From the “Drunken Moose Studios,” here we go...
Tennessee coach Derek Dooley makes his way through fans during the traditional Vol Walk before an NCAA football game against Tennessee-Martin at Neyland Stadium Saturday, Sept. 4, 2010 in Knoxville, Tenn. (AP Photo/Wade Payne)
Give the 5-at-10 seal of approval for going to a mixed (Gators fans and Vols fan) tailgate. In fact it’s at a Florida fan’s house and we’ll be outnumbered. Thoughts?
Great question, and feel free to swing by anytime.
This was this week’s “Spent entirely too much time on that question” question. And we broke the answer down in four quarters, with a pregame tip.
Bring a non-offensive food item. Nachos are a good idea or if you have a “go-to” snack, bring it.
Stay humble and relatively under control. This is the road tailgate version of “establishing the run.” Get in there. Make some comments — do not hide from your allegiances... EVER. But stick to the game plan out of the gate and build some steam.
Bring in some history. Say things like, “Yeah, Florida has won six straight, but did you know that these teams have only played 40 times. Ever. That’s crazy, huh? It seems like we were dominating you guys for years before Meyer got there.” Or, “did you know that Florida quarterback John Brantley was named the heir apparent to Tebow and that’s one of the main reasons Cam Newton transferred. Wow, bet you guys wish you could have that decision over, huh?”
The flow of the game dictates your direction here. If the game’s close you have a decision to make: Either push all in and start singing, “Rocky Top” after every first down or stay with the game plan of humility and control. This all depends on the number of adult beverages you’ve knocked back at this point. If Tyler Bray is running away with things, remember to be humble, and when someone says, “Wow, you’re being quite reasonable about this.” You can smile and say, “Yeah, recent struggles can’t change a tradition of success like we have at Tennessee.” You can even try to pull off the Captain Morgan pose here, but that’s optional.
Trust your gut. And if Florida pulls one out at the end, run to the car, put on some jorts and a wife beater, come back in the party, grab a Keystone and blend in.
Biggest key to Saturday in the Swamp? I think it’s UT’s pass rush and whether they can get to Brantley. What do think? P.S. I enjoy the 5@10. Thanks.
The biggest key Saturday is likely pass rusher, but in our view it’s whether the Vols can keep the Gators’ pressure off of Tyler Bray.
We’ve been asked a dozen times or more about what are the Vols’ chances Saturday, and the answers in “Slim” — as in “Slim” Tyler Bray. Dude can seriously wing it and he has two huge and athletic targets on the perimeter in Da’Rick Rogers and Justin Hunter.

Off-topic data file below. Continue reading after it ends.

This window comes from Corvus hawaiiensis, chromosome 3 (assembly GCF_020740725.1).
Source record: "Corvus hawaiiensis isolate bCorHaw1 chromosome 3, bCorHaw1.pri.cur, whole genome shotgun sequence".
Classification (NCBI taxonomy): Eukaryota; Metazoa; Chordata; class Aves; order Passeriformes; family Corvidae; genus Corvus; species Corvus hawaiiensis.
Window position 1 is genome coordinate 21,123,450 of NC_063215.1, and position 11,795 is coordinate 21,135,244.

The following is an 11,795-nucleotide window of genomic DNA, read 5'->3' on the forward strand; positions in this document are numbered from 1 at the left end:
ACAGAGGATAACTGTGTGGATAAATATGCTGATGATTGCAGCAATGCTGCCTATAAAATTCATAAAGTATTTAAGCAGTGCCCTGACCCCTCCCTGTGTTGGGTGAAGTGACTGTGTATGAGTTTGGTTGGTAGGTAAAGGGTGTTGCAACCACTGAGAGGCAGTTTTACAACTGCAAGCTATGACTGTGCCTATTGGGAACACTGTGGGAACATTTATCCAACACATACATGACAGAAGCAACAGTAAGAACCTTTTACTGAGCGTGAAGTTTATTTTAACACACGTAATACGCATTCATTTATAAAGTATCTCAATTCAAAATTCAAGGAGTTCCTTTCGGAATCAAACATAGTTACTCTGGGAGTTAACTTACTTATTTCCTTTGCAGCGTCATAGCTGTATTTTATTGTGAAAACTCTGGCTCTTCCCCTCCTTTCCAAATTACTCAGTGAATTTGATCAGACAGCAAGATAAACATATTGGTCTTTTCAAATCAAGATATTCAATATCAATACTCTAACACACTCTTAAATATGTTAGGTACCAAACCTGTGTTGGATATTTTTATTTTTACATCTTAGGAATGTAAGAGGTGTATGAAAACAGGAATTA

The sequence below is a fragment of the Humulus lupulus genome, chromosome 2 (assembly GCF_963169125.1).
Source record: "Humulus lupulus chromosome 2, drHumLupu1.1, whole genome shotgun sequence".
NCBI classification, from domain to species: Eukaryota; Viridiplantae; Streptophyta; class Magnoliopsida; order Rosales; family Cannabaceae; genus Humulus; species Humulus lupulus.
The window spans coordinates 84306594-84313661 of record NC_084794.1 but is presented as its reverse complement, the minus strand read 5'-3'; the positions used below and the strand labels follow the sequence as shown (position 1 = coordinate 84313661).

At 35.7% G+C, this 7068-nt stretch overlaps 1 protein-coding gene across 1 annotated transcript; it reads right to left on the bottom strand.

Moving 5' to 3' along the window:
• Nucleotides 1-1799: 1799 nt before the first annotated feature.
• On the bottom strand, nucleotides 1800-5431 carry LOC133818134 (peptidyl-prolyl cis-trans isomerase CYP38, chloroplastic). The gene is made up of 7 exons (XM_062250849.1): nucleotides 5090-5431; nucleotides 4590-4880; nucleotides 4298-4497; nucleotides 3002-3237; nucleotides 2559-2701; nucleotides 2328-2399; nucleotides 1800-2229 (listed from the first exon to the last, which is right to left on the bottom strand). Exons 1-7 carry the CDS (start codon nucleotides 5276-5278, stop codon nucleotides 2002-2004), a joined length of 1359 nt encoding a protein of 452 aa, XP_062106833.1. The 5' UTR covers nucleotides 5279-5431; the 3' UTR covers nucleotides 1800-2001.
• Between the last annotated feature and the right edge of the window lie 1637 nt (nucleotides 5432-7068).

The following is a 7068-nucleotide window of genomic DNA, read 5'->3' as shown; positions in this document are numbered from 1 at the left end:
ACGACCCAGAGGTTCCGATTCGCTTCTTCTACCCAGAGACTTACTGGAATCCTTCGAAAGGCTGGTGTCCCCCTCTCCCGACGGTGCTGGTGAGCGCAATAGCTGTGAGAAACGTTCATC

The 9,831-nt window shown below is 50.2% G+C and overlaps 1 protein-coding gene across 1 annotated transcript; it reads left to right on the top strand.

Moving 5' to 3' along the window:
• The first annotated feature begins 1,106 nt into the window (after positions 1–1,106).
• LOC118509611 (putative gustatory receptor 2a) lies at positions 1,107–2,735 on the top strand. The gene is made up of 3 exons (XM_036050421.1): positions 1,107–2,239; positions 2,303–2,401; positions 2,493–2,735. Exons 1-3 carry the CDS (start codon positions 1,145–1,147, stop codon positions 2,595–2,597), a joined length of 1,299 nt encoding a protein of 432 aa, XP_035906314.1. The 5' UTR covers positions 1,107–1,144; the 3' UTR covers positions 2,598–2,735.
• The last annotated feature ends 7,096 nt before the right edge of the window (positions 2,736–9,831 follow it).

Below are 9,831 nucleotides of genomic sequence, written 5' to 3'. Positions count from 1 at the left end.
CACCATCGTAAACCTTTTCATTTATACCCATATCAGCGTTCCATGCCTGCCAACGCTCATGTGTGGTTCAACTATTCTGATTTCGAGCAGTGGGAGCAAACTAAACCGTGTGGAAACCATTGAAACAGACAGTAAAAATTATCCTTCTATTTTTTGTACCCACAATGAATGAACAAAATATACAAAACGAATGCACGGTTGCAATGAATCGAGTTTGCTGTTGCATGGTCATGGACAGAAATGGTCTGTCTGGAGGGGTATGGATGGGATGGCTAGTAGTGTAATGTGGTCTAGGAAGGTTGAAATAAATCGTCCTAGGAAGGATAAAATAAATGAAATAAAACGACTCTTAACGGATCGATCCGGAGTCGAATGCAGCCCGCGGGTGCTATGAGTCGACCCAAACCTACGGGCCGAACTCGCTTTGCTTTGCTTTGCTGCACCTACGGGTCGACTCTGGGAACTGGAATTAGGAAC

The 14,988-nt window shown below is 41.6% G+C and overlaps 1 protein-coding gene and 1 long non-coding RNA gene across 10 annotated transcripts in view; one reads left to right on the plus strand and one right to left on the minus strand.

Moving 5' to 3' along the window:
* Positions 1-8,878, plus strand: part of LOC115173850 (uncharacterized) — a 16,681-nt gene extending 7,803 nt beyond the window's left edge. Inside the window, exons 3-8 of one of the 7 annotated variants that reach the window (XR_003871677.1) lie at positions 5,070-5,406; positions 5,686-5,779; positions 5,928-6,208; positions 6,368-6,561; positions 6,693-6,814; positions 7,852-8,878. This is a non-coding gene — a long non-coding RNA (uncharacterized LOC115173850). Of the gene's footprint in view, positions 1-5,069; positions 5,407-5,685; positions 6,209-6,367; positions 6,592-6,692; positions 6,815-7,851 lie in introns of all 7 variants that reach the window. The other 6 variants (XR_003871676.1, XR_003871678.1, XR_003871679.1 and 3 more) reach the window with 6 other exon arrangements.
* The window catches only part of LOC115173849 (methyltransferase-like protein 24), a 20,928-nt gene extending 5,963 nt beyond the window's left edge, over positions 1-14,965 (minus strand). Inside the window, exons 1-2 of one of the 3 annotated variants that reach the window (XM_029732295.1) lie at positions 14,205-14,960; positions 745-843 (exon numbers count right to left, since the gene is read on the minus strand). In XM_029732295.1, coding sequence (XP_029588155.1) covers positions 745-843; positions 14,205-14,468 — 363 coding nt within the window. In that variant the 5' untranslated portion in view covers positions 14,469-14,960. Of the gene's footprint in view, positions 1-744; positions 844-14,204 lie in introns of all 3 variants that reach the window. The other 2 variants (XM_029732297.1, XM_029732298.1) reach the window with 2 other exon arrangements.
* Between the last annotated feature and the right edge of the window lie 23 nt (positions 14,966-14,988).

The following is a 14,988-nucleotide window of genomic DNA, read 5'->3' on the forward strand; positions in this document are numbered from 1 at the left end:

But how Bray handles the pressure — from a dynamite Florida front seven and from a deafening crowd at the Swamp — will determine Saturday’s winner.
If Bray gets rattled and knocked around it could be a long — and damaging — afternoon. If Bray’s uniform doesn’t need to be scrubbed come Saturday night, the Vols are going to give Florida a fight. (And UTFan above is going to have a much more enjoyable tailgate.)
Pittsburgh Steelers quarterback Ben Roethlisberger (7) slides toward Baltimore Ravens defensive back Tom Zbikowski in the first half of an NFL football game in Baltimore, Sunday, Sept. 11, 2011. (AP Photo/Nick Wass)
No doubt about it: My Steelers took a butt-whuppin‚ from the Ravens in Week No. 1 of the NFL season.
I’ve been defending my Black and Gold boys all week. Give me some help. Tell me about some sports teams, in your memory, that were prematurely pronounced dead early in a season, only to rise up and prove their critics wrong. (UGA fans may want to hear your answer to this, too.)
I still think the Steelers win 10-12 games this year and make the playoffs.
Rest easy, my man, there’s no reason to put up the Steeler gear after one week. Was it a bad week? Sure, but it’s only one week.
In fact, the 5-at-10 believes it’s better on the professional level to take a 35-7, turnover-filled thumping that it is to lose a nail-biter because of a bone-headed play by your quarterback (cough, cough, the Dallas Cowboys, cough). The tail-whipping allows the coaches to get the attention of everyone in the room and allows the leadership in the locker room to work its magic. The nail-biter often can offer false hope and allow people to think they’re close to being good.
As for examples, there’s the “player-return” thing, like when the Cowboys started 0-2 in 1992 before Emmitt Smith ended his holdout. With Smith back, the Cowboys rolled to the Super Bowl. (Granted, knowing your allegiances, you do not want to be compared to anything close to a Cowboys team.)
There’s the “got to gel,” where a team of relatively news pieces comes together like when the Miami Heat started last year 9-8 before finishing 58-24 and advancing to the NBA Finals.